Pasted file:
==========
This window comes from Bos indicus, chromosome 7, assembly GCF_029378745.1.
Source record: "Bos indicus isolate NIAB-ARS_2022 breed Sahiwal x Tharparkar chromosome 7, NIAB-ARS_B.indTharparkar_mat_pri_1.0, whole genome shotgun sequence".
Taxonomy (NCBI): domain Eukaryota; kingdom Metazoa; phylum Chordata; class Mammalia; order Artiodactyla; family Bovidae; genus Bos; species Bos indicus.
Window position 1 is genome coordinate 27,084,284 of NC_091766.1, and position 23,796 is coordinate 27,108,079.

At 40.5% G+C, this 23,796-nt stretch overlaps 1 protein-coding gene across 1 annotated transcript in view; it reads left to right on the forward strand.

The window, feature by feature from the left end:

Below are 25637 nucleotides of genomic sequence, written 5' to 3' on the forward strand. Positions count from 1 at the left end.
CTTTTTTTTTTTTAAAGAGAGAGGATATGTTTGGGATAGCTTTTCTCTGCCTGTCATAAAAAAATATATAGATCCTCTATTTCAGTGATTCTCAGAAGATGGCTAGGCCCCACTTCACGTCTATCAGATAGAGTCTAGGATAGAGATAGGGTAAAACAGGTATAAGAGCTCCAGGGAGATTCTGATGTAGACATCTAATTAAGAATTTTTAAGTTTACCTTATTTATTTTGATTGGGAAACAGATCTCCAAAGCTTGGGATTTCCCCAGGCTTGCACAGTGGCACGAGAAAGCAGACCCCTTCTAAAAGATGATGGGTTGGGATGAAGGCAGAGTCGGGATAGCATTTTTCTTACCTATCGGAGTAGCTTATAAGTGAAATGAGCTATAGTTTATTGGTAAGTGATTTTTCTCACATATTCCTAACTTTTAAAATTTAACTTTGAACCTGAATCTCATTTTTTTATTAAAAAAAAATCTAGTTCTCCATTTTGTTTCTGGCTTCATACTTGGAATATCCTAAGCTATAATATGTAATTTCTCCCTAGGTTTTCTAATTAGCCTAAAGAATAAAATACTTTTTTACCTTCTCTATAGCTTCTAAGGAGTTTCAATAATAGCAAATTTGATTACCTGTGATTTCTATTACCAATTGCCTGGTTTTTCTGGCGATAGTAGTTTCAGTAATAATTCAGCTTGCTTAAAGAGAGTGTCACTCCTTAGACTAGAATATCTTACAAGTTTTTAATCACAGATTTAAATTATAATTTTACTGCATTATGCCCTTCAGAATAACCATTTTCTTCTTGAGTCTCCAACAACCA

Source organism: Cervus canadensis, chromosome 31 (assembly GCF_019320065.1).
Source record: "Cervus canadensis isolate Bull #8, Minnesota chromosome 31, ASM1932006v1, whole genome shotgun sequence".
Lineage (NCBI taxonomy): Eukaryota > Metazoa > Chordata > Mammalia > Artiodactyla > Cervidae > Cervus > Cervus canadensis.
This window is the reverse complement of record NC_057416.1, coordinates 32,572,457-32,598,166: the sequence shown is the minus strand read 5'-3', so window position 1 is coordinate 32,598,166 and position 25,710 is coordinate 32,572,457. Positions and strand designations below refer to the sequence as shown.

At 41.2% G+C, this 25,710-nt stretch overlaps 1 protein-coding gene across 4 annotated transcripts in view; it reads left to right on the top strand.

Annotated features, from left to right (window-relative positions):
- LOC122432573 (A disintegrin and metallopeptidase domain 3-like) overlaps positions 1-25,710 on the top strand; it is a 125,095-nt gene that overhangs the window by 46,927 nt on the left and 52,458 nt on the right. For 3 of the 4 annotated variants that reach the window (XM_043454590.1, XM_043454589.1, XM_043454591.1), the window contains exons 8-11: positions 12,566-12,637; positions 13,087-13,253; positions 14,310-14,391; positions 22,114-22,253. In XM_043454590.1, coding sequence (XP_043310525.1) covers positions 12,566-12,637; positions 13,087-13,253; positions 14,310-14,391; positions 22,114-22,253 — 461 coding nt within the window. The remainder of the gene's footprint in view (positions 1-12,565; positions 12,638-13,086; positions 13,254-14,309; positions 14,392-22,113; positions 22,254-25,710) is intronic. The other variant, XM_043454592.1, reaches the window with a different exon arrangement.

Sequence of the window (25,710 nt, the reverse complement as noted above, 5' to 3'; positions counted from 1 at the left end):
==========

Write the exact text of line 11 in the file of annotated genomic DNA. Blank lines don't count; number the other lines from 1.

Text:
Lineage (NCBI taxonomy): Eukaryota > Metazoa > Chordata > Mammalia > Artiodactyla > Cervidae > Cervus > Cervus canadensis.